“There was an emergency escape hatch,” he said. “We had a system that would detect a nuclear blast nearby because this site was hardened. It could take anything but a direct hit. If we got trapped down below, who wants to be trapped? There was an overhead door you pulled like this and a ton of sand would fall down, and then you would go up a ladder and escape like a rat out of the hole here. Fortunately, we never had to do that.”
Visitors were authenticated several times and were required to verbally repeat an access code to gain entry to the LCC through a series of blast doors.
Another BMAT, Richard Somerset, led another group through the silo.
“The construction of the Launch Control Center; they poured the base at the bottom,” said Somerset, who lives in Essex Junction, Vt.
“They poured this column to support the ceiling and this Launch Control Center was suspended on four pneumatic cylinders. So, it free floated. That was in case there was a nuclear explosion or anything, it was free to move without crashing or destroying itself. This is now on piles, so it’s sitting and not moving.”
Somerset was on duty downstairs when President John F. Kennedy was assassinated on Nov. 22, 1963, in Dallas.
“Our second commander came by and said that Kennedy was shot,” Somerset said. “We sat at the TV. I sat there waiting for something to change but nothing ever happened.”
Down under, the best meal of the day was breakfast.
“They would give you a dozen eggs, a pound of bacon and some ham, usually, and a loaf of bread,” Bernstein said. “The other food was in foil packs like a TV dinner.”
Cold cuts, corn chips and V-8 comprised box lunches.
“I got to where I just loved that,” Somerset said.
Recreational pursuits included playing bridge.
“We had a couch and a combination record player/radio type of thing,” Bernstein said. “If we were lucky, we would get four or five hours of sleep a night.”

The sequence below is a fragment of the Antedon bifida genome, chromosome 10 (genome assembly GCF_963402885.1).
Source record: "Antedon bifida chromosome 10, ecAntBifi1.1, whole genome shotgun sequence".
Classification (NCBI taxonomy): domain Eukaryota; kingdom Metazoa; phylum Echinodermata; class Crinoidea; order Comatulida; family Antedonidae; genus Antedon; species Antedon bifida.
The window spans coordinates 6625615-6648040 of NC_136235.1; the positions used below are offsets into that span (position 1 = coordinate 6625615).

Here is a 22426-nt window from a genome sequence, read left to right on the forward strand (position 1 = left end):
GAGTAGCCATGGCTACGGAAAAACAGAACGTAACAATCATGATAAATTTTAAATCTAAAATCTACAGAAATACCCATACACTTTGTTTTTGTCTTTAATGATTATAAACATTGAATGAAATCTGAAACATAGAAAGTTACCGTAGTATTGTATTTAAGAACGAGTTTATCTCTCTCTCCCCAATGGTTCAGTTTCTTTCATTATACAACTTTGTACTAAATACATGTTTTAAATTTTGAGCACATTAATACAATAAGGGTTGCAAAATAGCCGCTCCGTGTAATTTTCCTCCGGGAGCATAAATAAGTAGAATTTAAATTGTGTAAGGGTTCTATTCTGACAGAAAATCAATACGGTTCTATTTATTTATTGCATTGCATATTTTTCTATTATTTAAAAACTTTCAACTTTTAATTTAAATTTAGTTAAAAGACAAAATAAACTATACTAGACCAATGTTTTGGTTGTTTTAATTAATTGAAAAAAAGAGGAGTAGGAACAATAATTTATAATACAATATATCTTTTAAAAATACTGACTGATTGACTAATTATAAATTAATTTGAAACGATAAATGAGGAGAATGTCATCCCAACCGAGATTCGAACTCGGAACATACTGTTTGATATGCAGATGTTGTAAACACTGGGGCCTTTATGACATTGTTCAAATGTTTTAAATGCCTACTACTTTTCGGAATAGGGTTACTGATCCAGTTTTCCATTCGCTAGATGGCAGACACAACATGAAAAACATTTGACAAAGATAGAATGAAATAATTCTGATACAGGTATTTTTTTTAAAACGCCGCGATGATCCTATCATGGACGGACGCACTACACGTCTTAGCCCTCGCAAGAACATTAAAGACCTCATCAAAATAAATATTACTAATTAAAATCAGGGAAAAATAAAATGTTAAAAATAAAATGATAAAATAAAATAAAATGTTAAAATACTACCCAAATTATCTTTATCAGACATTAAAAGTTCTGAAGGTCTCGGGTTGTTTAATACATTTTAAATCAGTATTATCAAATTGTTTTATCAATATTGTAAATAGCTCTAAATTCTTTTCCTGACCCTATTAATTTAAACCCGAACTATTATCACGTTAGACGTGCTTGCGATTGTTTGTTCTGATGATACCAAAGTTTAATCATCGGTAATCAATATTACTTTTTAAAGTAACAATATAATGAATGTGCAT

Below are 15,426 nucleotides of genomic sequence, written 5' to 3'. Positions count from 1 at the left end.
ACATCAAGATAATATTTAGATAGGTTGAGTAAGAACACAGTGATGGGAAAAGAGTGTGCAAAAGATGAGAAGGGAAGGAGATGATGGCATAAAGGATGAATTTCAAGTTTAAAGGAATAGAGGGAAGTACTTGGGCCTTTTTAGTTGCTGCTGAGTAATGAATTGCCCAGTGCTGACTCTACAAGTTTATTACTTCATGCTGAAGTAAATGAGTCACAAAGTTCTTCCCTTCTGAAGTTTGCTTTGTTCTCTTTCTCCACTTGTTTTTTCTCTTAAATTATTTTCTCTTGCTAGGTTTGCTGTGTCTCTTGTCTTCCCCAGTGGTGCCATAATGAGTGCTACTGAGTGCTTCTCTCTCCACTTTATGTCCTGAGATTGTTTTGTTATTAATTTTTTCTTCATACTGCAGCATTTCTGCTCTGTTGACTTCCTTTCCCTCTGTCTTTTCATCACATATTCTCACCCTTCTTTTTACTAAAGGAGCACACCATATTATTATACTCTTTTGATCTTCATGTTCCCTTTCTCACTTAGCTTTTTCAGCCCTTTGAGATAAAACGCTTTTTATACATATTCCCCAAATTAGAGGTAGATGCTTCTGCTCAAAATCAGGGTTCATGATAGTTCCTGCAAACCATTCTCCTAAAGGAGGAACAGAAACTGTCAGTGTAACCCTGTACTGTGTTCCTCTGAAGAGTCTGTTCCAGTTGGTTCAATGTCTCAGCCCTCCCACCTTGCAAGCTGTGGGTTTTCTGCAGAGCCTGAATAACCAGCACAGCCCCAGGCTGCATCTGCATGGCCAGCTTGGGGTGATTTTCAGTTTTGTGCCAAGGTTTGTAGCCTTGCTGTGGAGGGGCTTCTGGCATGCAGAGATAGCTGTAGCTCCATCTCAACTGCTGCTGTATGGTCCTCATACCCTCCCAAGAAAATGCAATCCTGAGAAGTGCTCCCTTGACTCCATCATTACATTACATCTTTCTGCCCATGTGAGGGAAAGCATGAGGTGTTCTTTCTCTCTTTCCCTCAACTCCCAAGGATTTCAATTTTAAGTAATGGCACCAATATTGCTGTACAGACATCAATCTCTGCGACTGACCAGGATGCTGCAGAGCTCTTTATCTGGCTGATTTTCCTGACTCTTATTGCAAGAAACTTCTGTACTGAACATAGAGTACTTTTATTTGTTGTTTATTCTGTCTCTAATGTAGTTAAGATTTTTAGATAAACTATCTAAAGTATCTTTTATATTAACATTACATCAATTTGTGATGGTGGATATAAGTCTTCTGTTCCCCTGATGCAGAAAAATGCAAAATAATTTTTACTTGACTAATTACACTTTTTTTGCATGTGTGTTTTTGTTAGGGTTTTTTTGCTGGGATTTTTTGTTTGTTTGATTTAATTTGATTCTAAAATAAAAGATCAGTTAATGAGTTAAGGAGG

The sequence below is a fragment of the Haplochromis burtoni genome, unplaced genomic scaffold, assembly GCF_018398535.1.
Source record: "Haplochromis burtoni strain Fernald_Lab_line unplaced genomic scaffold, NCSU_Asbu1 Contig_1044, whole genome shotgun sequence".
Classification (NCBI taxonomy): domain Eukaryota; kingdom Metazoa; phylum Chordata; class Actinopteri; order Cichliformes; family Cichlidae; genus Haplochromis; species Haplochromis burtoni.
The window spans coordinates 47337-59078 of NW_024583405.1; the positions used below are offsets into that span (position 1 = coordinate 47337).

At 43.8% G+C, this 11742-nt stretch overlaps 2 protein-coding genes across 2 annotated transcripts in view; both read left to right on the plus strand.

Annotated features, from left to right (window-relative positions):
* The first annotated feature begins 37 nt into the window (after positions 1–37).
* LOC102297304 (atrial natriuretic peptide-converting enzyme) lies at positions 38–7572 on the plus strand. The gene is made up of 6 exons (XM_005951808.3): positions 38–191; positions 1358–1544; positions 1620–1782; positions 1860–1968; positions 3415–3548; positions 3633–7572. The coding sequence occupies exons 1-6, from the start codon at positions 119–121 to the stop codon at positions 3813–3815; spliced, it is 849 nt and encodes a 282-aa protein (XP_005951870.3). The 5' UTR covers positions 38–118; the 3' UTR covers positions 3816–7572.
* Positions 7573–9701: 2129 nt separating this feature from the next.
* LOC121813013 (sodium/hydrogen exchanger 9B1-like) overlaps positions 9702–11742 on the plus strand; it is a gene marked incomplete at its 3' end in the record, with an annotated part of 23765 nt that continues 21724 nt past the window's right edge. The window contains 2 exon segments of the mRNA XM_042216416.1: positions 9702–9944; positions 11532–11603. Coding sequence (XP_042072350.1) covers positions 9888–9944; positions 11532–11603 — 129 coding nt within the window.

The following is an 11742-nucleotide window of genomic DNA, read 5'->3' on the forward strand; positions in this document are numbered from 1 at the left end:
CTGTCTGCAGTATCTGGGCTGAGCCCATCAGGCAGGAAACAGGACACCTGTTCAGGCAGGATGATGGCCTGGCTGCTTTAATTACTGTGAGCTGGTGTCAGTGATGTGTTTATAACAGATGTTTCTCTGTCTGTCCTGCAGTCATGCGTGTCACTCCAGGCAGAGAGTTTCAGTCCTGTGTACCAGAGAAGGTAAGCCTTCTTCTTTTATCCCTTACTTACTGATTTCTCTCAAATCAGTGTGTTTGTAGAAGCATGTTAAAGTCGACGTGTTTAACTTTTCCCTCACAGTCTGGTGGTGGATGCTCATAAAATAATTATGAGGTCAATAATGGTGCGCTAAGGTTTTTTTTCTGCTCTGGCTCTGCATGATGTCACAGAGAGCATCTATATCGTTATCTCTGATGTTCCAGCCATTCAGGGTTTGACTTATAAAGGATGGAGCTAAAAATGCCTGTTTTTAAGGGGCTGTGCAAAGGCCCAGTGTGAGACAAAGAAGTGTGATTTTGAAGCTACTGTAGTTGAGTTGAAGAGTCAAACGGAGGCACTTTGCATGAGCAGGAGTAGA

The LCC was once jam packed with equipment and panels.
“Now, it’s just a few pieces of equipment,” Bernstein said. “That is the most important one. This was the console where the commander, captain and major would sit here, and deputy commander, and usually the lieutenant would sit here. The whole trick was to sit there with one light green, ready for countdown.”
Visitor Joy Demarse asked how close anyone ever came to pressing the button.
“Closer than you ever want to imagine,” Bernstein said.
“I was in school during the Cuban Missile Crisis,” said Demarse, an author and retired Plattsburgh High School English teacher who lives in Peru.
“That’s when we were living in Churubusco, which is not that far away because there is one of these sites in Ellenburg. So that’s why I’m kind of familiar with it.”
During the Cuban Missile Crisis, the Defense Readiness Condition, DEFCON, a state of alert used by the U.S. Armed Forces, rose from Level 5 to Level 2.
“This country has been at DEFCON 2 once in its history, to my knowledge, and it was then,” Bernstein said. The next condition is DEFCON 1. We had civilians still working here from General Dynamics. There was a big rush to get 12 lights green. This is the light we wanted green. It says ready for countdown. That’s the light we wanted green. That means we had done our job.”
Bernstein and Somerset never knew the exact targets of the ICBMs but they knew targets included military installations, air bases and missile sites.
Each missile had two targets, A or B.
“I remember at night, I would turn off all the lights in here and put on Miles Davis and a few of my favorite things,” Bernstein said.
“It was surrealistic. And I knew on the other side of the North Pole, there was a guy just like me who spoke Russian doing the same thing … waiting … waiting … to shoot over. One of these days, I might meet him.”
Email Robin Caudell: firstname.lastname@example.org